Thursday, 26 January 2012

Its all getting a bit Newt in here

Newt Gingrich is the political equivalent of someone who looks hot when you notice them at the other end of a long corridor, often (as in this case) the closer you get, the worse it becomes. Face to face, its a mess.

Foreign policy is the area which concerns me most as a non-American. US Presidents have the ability to do real harm to their allies in this one area, and although Obama has more or less killed the Special Relationship we remain at least on good speaking terms with the USA, and are likely to remain so. Its rather worrying that the breakthrough candidate, Speaker Gingrich is so... goddamn mental.

The Atlantic did a good writeup of his erratic position on foreign policy the other day:
Gingrich seems to be awash in competing ideas -- his favorite word -- but has little in the way of core beliefs to guide them, or little compunction about jumping from one contradictory declaration to the next. This might make some fun for bloggers and opposition researchers in pointing out Gingrich's contradictions and inconsistencies. But imagine what it would be like for a head of state or senior government official watching Washington from Beijing or Moscow or Jerusalem or Tehran, and having no idea how President Gingrich is going to behave.

Gingrich's approach to problems of any kind seems, as Conor Friedersdorf put it, to start with "fundamentally transforming" the issue or policy or agency at hand. He wants to gut the State Department, shut down Homeland Security to be replaced with a new agency, and bring "profound change" to the Agency for International Development, the military, the war on terror, and diplomacy. His love of dramatic, bold, sweeping policy changes -- apparently made for the sake of being bold and dramatic and sweeping -- makes for great press conferences, but they would create uncertainty about how these newly "transformed" institutions and policies are going to operate.
Of course they're right, its critically important that the cards are largely on the table as far as what the US is likely to do in any given set of circumstances. Iran knows that if they continue to develop their nuclear technology, they will most likely get bombed, that leaves it up to them as to how they then move ahead.

The issue is that Gingrich tends to devolve swiftly into pure fantasy, not least in his 1996 desire to explore how feasible it would be to develop a real world Jurrasic Park:
“Why not aspire to build a real Jurassic Park?” Gingrich asked on page 190 of the book, adding in parenthesis that such an achievement “may not be at all impossible.”

“Wouldn’t that be one of the spectacular accomplishments of human history?” he continued. “What if we could bring back extinct species?”
Now, I realise this is a speculative throw away line, but it does speak to a rather 'aspirational' aspect of his personality, as well as his limited understanding of technology and how it works. I agree that science fiction has been very good at predicting technological innovation, that doesnt mean that every science fiction idea is reality waiting to happen, it just means that in a vast sample some guys get it right from time to time.

He has also recently decided that there will be an American moon base in place by the end of his second term:
"By the end of my second term we will have the first permanent base on the moon and it will be American," he said. According to Talking Points Memo Gingrich went on to say that the base would be used for "science, tourism, and manufacturing" and to create a "robust industry" modelled on the airline business in the 20th century.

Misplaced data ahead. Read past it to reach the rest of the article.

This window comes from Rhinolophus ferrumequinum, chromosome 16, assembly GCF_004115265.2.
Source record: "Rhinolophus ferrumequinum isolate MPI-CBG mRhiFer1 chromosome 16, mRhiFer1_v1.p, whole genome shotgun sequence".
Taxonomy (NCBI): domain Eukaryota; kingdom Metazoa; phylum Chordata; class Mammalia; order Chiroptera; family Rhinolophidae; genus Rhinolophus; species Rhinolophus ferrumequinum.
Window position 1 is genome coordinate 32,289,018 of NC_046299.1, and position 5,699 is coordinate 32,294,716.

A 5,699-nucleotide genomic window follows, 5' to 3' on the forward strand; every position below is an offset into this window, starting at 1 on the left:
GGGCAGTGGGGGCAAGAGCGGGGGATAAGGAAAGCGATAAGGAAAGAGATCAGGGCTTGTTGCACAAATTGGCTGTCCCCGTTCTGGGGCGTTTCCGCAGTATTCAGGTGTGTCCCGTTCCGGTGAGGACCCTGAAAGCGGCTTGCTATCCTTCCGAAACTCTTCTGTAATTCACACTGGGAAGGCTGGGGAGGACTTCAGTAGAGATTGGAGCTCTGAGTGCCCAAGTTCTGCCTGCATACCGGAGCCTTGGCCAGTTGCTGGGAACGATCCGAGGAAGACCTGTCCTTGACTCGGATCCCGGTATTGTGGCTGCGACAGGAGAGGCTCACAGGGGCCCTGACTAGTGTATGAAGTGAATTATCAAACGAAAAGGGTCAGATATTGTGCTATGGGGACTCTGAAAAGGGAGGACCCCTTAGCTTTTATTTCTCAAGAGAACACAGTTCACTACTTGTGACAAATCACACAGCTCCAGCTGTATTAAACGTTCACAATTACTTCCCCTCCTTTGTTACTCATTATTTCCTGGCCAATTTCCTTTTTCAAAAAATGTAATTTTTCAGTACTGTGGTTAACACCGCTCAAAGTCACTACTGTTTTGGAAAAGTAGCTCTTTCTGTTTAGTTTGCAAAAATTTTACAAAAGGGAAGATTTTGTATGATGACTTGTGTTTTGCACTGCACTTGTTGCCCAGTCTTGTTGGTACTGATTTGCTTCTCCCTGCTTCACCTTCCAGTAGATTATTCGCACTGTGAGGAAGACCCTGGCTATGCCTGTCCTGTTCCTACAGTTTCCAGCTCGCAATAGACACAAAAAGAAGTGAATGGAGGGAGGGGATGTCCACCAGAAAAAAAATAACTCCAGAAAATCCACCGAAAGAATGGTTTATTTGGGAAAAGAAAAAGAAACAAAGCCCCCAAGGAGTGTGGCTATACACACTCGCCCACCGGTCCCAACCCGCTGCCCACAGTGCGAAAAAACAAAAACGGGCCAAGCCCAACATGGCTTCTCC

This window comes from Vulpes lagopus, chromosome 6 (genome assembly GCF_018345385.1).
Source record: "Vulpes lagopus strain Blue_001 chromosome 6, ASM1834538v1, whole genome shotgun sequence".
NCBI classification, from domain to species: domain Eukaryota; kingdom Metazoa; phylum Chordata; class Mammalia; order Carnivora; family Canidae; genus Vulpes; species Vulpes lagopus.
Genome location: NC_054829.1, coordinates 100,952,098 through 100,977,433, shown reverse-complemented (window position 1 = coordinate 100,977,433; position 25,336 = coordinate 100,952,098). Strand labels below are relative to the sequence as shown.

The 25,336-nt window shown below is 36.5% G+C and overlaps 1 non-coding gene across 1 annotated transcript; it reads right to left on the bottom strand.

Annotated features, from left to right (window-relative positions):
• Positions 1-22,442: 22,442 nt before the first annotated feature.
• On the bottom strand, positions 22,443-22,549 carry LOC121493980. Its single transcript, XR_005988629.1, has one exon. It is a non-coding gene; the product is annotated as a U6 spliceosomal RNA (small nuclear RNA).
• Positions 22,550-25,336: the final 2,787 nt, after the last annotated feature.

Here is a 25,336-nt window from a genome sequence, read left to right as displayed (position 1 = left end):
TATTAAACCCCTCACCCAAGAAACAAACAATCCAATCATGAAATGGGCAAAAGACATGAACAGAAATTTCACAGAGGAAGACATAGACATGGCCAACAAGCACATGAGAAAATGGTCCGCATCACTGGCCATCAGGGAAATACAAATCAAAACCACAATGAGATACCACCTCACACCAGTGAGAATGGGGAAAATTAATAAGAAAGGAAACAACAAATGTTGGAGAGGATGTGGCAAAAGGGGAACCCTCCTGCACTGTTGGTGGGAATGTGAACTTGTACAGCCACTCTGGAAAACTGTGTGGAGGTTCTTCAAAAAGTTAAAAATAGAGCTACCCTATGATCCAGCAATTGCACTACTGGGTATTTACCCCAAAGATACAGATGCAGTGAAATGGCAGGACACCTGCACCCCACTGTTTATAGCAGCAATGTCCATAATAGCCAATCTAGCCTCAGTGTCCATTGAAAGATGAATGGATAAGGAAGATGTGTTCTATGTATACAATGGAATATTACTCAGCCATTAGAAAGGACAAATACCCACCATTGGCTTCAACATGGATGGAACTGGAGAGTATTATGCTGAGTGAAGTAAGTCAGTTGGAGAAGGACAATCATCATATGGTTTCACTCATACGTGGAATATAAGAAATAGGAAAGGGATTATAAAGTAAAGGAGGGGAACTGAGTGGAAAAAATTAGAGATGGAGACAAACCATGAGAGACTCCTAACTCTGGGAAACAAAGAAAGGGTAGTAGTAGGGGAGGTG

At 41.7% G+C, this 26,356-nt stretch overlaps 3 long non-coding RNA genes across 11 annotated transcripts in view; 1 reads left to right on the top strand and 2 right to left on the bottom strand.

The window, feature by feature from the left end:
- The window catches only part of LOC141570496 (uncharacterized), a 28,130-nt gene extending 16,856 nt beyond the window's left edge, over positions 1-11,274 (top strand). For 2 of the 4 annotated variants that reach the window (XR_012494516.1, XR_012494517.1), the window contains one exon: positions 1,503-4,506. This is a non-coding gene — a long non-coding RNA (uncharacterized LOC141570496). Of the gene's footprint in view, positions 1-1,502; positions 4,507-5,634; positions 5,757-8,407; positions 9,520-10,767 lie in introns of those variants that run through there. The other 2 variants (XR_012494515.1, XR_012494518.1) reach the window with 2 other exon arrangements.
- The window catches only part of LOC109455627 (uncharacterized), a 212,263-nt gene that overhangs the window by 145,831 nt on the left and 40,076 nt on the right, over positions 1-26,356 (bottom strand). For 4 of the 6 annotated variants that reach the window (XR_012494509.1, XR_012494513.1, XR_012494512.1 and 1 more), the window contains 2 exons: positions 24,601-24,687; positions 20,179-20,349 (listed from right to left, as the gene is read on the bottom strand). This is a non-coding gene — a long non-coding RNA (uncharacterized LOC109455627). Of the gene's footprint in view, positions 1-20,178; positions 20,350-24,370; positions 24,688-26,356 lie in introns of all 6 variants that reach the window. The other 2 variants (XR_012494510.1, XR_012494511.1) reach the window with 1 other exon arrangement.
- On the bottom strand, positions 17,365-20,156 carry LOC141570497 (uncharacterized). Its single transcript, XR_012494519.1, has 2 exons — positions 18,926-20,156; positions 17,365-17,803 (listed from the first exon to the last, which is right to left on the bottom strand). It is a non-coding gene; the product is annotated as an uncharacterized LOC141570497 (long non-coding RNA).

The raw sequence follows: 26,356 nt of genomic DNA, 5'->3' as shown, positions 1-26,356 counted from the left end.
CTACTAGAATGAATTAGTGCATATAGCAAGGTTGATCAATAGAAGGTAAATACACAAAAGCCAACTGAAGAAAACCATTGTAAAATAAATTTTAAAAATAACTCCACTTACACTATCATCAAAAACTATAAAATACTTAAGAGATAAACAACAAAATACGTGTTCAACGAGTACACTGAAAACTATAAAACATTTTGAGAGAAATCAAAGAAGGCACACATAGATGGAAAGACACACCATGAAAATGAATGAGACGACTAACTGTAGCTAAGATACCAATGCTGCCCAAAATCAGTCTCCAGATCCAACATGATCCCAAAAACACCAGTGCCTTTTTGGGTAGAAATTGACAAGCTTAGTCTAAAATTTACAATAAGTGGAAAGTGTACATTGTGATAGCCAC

His 2012 bit of crazy is about cyberwar. Setting aside the fact that no one is really sure what a cyberwar is (I have my own personal definition, which tends to change from time to time) the rather casual way he throws the term around, and equates it to real world action is a little bit concerning:
I think that we have to treat state-based covert activities as the equivalent of acts of war,” Gingrich said in response to a question about countries that target U.S. corporate and government information systems. “And I think that we have to respond to that and create a level of pain which teaches people not to do it.”
Really? Because "state based covert activities" covers a hell of a lot of ground. Its been the bread and butter of Governments to spy on each other for as long as there have been Governments, and usually no one goes to war over it. Otherwise we'd all be at war with each other all the time.

Putting this in the context of cyber espionage is even more dangerous. Its so easy to hide your tracks online. Complete anonimity might not be possible, but its damn close. Certainly as you fuel up the bombers I think you want to have a better idea who conducted the attack than "well the IP address is probably somewhere in China".

Also, how to do you tell the difference between a state sponsored act of cyber espionage and a private citizen doing it for the lulz or at the behest of a company? Corporate espionage online is a fact of life now, and will be forever. Companies are finally figuring this out and starting to build decent network security, but in the end, if someone wants in, they will get it.

My concern is that he is trying to win a war of words which no one else is playing it, one upping his own statements in terms of how high he can crank up the rhetoric.

There are two options as far as I can see
  1. He believes what he is saying - This means he is a dangerously uninformed individual, who, with access to the vast power of the presidency will be a threat to world peace and security
  2. He just likes the sound of his own voice - I really hope this is the case, as he would hardly be the first person to throw about phrases like 'cyber war' without really knowing what it means
Frankly, I'm worried he might be a little mad.

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